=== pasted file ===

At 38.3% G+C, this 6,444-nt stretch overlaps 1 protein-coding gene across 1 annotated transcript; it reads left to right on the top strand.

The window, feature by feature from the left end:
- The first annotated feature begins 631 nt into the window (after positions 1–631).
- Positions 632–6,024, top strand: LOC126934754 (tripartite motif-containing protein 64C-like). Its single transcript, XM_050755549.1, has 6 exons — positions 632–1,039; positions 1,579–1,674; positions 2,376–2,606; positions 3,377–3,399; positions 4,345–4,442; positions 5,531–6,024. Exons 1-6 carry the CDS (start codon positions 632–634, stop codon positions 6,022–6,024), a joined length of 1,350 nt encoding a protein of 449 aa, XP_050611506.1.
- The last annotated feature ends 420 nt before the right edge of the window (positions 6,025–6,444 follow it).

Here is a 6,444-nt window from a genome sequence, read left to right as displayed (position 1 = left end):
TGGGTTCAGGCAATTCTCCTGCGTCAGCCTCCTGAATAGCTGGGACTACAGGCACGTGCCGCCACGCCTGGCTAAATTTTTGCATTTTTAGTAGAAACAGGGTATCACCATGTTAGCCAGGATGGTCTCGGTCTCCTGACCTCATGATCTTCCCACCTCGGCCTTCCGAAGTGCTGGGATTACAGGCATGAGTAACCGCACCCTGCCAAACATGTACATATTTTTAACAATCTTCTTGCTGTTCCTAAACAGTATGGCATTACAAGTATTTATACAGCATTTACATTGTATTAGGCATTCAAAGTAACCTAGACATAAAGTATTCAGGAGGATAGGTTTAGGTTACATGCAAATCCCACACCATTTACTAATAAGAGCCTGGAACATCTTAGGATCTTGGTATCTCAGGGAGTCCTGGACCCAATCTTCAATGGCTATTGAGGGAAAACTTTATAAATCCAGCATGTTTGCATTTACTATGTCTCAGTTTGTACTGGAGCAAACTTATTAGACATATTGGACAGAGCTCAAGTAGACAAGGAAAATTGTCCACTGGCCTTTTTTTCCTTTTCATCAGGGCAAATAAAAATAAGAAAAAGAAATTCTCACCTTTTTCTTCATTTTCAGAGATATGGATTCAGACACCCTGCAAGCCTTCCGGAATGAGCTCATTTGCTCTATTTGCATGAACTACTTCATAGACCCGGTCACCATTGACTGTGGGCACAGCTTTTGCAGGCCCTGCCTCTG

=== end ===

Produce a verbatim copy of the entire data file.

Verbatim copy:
At 38.3% G+C, this 6,444-nt stretch overlaps 1 protein-coding gene across 1 annotated transcript; it reads left to right on the top strand.

The window, feature by feature from the left end:
- The first annotated feature begins 631 nt into the window (after positions 1–631).
- Positions 632–6,024, top strand: LOC126934754 (tripartite motif-containing protein 64C-like). Its single transcript, XM_050755549.1, has 6 exons — positions 632–1,039; positions 1,579–1,674; positions 2,376–2,606; positions 3,377–3,399; positions 4,345–4,442; positions 5,531–6,024. Exons 1-6 carry the CDS (start codon positions 632–634, stop codon positions 6,022–6,024), a joined length of 1,350 nt encoding a protein of 449 aa, XP_050611506.1.
- The last annotated feature ends 420 nt before the right edge of the window (positions 6,025–6,444 follow it).

Here is a 6,444-nt window from a genome sequence, read left to right as displayed (position 1 = left end):
TGGGTTCAGGCAATTCTCCTGCGTCAGCCTCCTGAATAGCTGGGACTACAGGCACGTGCCGCCACGCCTGGCTAAATTTTTGCATTTTTAGTAGAAACAGGGTATCACCATGTTAGCCAGGATGGTCTCGGTCTCCTGACCTCATGATCTTCCCACCTCGGCCTTCCGAAGTGCTGGGATTACAGGCATGAGTAACCGCACCCTGCCAAACATGTACATATTTTTAACAATCTTCTTGCTGTTCCTAAACAGTATGGCATTACAAGTATTTATACAGCATTTACATTGTATTAGGCATTCAAAGTAACCTAGACATAAAGTATTCAGGAGGATAGGTTTAGGTTACATGCAAATCCCACACCATTTACTAATAAGAGCCTGGAACATCTTAGGATCTTGGTATCTCAGGGAGTCCTGGACCCAATCTTCAATGGCTATTGAGGGAAAACTTTATAAATCCAGCATGTTTGCATTTACTATGTCTCAGTTTGTACTGGAGCAAACTTATTAGACATATTGGACAGAGCTCAAGTAGACAAGGAAAATTGTCCACTGGCCTTTTTTTCCTTTTCATCAGGGCAAATAAAAATAAGAAAAAGAAATTCTCACCTTTTTCTTCATTTTCAGAGATATGGATTCAGACACCCTGCAAGCCTTCCGGAATGAGCTCATTTGCTCTATTTGCATGAACTACTTCATAGACCCGGTCACCATTGACTGTGGGCACAGCTTTTGCAGGCCCTGCCTCTG